Thursday, November 17, 2011

China's Economy Faces a Bumpy Road Ahead

Yuhan Xhang recommends caution when viewing the Chinese economic "miracle":
Over-reliance on investment and exports makes China’s economy very unbalanced, vulnerable, and unsustainable. Prolonged investment on a massive scale creates significant overcapacity in a range of sectors such as steel and solar heating, which diminishes productivity improvements. Additionally, huge investment including the 4 trillion renminbi stimulus plan leads to increasing debt. Much of the medium- and long-term bank lending for infrastructure flows to local quasi-government agencies. At the end of 2009, local debt incurred by China’s investment reached to 6 trillion renminbi (Lardy 2010) and now stands at 10.7 trillion or even more (New York Times 2011 and Wang and Hu 2011). It is not likely that those local quasi-government agencies will go bankrupt, because local governments repay the debt through household wealth transfers. Too much dependence on exports is also risky for China, as the West may start to save and consume much less. During the global economic crisis, the depression penetrated China’s 31 provinces, and in the fourth quarter of 2008, millions of migrant workers lost their jobs.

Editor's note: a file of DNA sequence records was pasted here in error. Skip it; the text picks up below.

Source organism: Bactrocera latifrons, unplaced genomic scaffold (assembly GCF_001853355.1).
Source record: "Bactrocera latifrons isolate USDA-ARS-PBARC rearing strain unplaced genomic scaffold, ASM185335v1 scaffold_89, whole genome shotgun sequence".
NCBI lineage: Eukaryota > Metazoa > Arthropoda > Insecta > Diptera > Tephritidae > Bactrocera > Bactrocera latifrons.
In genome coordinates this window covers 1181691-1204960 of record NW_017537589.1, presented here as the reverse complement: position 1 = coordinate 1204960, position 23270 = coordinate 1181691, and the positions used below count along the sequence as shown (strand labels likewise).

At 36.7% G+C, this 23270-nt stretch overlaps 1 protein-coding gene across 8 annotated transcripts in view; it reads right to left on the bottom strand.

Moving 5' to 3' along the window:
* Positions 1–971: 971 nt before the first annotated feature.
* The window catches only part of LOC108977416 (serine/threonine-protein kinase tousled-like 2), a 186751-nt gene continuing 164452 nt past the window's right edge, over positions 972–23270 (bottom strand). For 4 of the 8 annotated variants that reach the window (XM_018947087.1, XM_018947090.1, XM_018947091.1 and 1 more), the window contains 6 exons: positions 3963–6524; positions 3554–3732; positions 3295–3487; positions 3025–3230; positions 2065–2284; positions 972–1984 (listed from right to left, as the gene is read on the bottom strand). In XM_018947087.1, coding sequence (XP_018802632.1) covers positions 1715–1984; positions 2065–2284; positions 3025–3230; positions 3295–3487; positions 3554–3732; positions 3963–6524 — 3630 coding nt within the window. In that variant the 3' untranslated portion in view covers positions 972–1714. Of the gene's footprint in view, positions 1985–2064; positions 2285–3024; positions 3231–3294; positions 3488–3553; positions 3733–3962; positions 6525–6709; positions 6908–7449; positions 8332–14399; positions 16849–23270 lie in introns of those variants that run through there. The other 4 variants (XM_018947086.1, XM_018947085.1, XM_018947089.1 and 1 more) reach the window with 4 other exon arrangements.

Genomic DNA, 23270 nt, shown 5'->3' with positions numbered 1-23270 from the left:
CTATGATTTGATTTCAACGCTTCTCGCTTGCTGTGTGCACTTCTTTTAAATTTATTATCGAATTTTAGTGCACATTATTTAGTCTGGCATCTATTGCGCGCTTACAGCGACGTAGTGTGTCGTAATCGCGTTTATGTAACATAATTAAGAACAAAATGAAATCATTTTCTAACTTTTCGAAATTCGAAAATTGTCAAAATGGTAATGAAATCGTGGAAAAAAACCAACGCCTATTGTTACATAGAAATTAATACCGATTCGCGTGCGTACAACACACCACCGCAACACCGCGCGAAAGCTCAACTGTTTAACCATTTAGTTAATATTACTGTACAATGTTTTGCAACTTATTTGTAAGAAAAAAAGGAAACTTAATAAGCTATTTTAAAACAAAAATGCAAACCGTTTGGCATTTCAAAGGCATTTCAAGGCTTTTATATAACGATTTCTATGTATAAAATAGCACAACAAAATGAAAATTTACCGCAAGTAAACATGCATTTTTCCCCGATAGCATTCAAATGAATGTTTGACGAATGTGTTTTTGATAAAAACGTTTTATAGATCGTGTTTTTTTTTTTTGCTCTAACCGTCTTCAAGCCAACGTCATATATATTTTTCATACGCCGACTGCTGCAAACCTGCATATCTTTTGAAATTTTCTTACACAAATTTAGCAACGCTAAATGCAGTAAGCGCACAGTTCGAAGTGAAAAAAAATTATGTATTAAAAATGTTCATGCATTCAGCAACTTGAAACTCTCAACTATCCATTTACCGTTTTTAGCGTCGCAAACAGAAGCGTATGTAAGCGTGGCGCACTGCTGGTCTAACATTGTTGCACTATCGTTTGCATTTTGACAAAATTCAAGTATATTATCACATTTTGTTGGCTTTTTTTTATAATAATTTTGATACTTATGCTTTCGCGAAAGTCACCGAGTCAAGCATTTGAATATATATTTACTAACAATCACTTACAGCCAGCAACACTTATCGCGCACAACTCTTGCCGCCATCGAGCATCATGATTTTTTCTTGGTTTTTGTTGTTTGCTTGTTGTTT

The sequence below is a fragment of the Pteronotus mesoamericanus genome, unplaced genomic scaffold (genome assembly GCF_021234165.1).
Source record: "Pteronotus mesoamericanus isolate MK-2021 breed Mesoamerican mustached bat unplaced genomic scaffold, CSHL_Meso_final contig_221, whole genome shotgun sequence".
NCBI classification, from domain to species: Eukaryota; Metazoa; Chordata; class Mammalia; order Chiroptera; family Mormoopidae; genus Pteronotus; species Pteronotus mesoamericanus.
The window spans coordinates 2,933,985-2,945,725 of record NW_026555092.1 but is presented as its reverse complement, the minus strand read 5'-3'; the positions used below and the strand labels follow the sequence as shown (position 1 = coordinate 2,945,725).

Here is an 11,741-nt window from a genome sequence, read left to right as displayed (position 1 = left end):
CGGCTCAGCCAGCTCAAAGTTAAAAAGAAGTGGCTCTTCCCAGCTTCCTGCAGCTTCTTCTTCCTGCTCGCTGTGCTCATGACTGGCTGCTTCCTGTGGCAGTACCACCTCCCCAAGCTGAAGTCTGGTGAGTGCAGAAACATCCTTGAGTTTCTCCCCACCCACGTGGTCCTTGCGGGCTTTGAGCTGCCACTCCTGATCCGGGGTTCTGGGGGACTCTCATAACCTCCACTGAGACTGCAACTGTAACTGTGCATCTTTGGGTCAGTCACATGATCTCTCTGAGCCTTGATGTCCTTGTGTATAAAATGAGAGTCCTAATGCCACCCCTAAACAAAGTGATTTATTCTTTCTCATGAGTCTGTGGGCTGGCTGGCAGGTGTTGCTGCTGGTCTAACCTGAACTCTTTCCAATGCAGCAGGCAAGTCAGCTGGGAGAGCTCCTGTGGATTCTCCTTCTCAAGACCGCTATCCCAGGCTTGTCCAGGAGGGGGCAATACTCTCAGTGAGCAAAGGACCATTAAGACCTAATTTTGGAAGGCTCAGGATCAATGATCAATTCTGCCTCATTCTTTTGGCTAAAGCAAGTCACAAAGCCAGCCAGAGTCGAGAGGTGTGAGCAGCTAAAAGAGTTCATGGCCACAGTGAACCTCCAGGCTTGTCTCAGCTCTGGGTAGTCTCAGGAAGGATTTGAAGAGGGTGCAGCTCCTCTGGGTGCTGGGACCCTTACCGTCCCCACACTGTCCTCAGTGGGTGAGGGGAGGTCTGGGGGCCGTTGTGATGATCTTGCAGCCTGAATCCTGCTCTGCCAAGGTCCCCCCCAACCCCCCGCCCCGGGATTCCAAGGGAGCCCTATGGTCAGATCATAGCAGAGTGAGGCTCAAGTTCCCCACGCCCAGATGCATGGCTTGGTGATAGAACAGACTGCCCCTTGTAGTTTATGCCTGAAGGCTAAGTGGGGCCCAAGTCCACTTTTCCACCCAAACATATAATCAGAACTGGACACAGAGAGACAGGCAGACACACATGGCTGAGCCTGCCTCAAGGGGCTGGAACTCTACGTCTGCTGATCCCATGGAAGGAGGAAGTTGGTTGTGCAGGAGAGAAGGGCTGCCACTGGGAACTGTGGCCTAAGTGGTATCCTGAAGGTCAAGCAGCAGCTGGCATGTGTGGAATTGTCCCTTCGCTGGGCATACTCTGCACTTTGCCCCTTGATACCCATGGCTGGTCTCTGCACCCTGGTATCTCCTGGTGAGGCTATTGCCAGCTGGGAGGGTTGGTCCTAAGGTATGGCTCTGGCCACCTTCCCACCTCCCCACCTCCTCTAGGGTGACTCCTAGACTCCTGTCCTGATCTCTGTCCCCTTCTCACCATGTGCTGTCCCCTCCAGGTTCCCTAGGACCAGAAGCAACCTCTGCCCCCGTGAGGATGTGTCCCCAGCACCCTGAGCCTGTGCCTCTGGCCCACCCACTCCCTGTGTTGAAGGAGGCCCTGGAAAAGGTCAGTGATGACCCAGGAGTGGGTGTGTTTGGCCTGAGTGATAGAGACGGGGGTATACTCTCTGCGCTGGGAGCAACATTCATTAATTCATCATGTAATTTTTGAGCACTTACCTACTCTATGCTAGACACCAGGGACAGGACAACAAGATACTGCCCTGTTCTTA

...Spurring private consumption and leveraging its share to 50% will also be a challenge. In 2012, private consumption will grow faster than GDP, supported by solid employment and wage growth and increased government social expenditures on pensions and healthcare (Wang and Hu 2011). But the Chinese stimulus programme and ongoing massive investment in the emerging strategic industries have already led to overcapacity and huge nonperforming loans, which will ultimately be paid off by Chinese households. Chinese private consumption will be hampered (Pettis 2011). In the past two decades, China’s consumer confidence index and consumer expectation index have trended downward overall. Future improvement depends on systemic reform.
In 2011–20, China’s economy will become even bigger, but its growth rate will somehow wane down..... _Voxeu
Although Xhang recommends caution, it is likely that he is himself a bit over-optimistic as to the true middle-term future for China. China's enormous investment bubble -- its "infrastructure to nowhere" -- will have to be dealt with, at the same time as China's dysfunctional and corrupt financial infrastructure will have to be reformed.

Failure to deal with either problem expeditiously and scrupulously will result in lingering and worsening problems over the long run.

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